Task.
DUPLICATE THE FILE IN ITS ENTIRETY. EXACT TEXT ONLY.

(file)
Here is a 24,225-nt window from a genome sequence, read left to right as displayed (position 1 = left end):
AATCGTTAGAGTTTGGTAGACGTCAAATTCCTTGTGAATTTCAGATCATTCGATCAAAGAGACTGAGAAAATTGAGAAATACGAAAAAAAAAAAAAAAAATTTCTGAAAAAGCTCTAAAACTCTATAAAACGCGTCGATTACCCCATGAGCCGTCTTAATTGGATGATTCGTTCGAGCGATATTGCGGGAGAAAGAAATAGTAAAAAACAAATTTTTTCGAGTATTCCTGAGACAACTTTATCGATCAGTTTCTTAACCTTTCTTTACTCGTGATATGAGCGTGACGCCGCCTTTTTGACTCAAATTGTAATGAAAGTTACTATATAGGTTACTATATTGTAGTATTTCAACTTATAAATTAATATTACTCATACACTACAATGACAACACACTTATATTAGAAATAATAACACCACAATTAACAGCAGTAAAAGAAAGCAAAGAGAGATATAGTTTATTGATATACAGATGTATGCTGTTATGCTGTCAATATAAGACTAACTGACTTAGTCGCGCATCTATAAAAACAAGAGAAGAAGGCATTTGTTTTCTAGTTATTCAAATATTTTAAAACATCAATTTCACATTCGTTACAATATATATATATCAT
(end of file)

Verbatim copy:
Here is a 24,225-nt window from a genome sequence, read left to right as displayed (position 1 = left end):
AATCGTTAGAGTTTGGTAGACGTCAAATTCCTTGTGAATTTCAGATCATTCGATCAAAGAGACTGAGAAAATTGAGAAATACGAAAAAAAAAAAAAAAAATTTCTGAAAAAGCTCTAAAACTCTATAAAACGCGTCGATTACCCCATGAGCCGTCTTAATTGGATGATTCGTTCGAGCGATATTGCGGGAGAAAGAAATAGTAAAAAACAAATTTTTTCGAGTATTCCTGAGACAACTTTATCGATCAGTTTCTTAACCTTTCTTTACTCGTGATATGAGCGTGACGCCGCCTTTTTGACTCAAATTGTAATGAAAGTTACTATATAGGTTACTATATTGTAGTATTTCAACTTATAAATTAATATTACTCATACACTACAATGACAACACACTTATATTAGAAATAATAACACCACAATTAACAGCAGTAAAAGAAAGCAAAGAGAGATATAGTTTATTGATATACAGATGTATGCTGTTATGCTGTCAATATAAGACTAACTGACTTAGTCGCGCATCTATAAAAACAAGAGAAGAAGGCATTTGTTTTCTAGTTATTCAAATATTTTAAAACATCAATTTCACATTCGTTACAATATATATATATCAT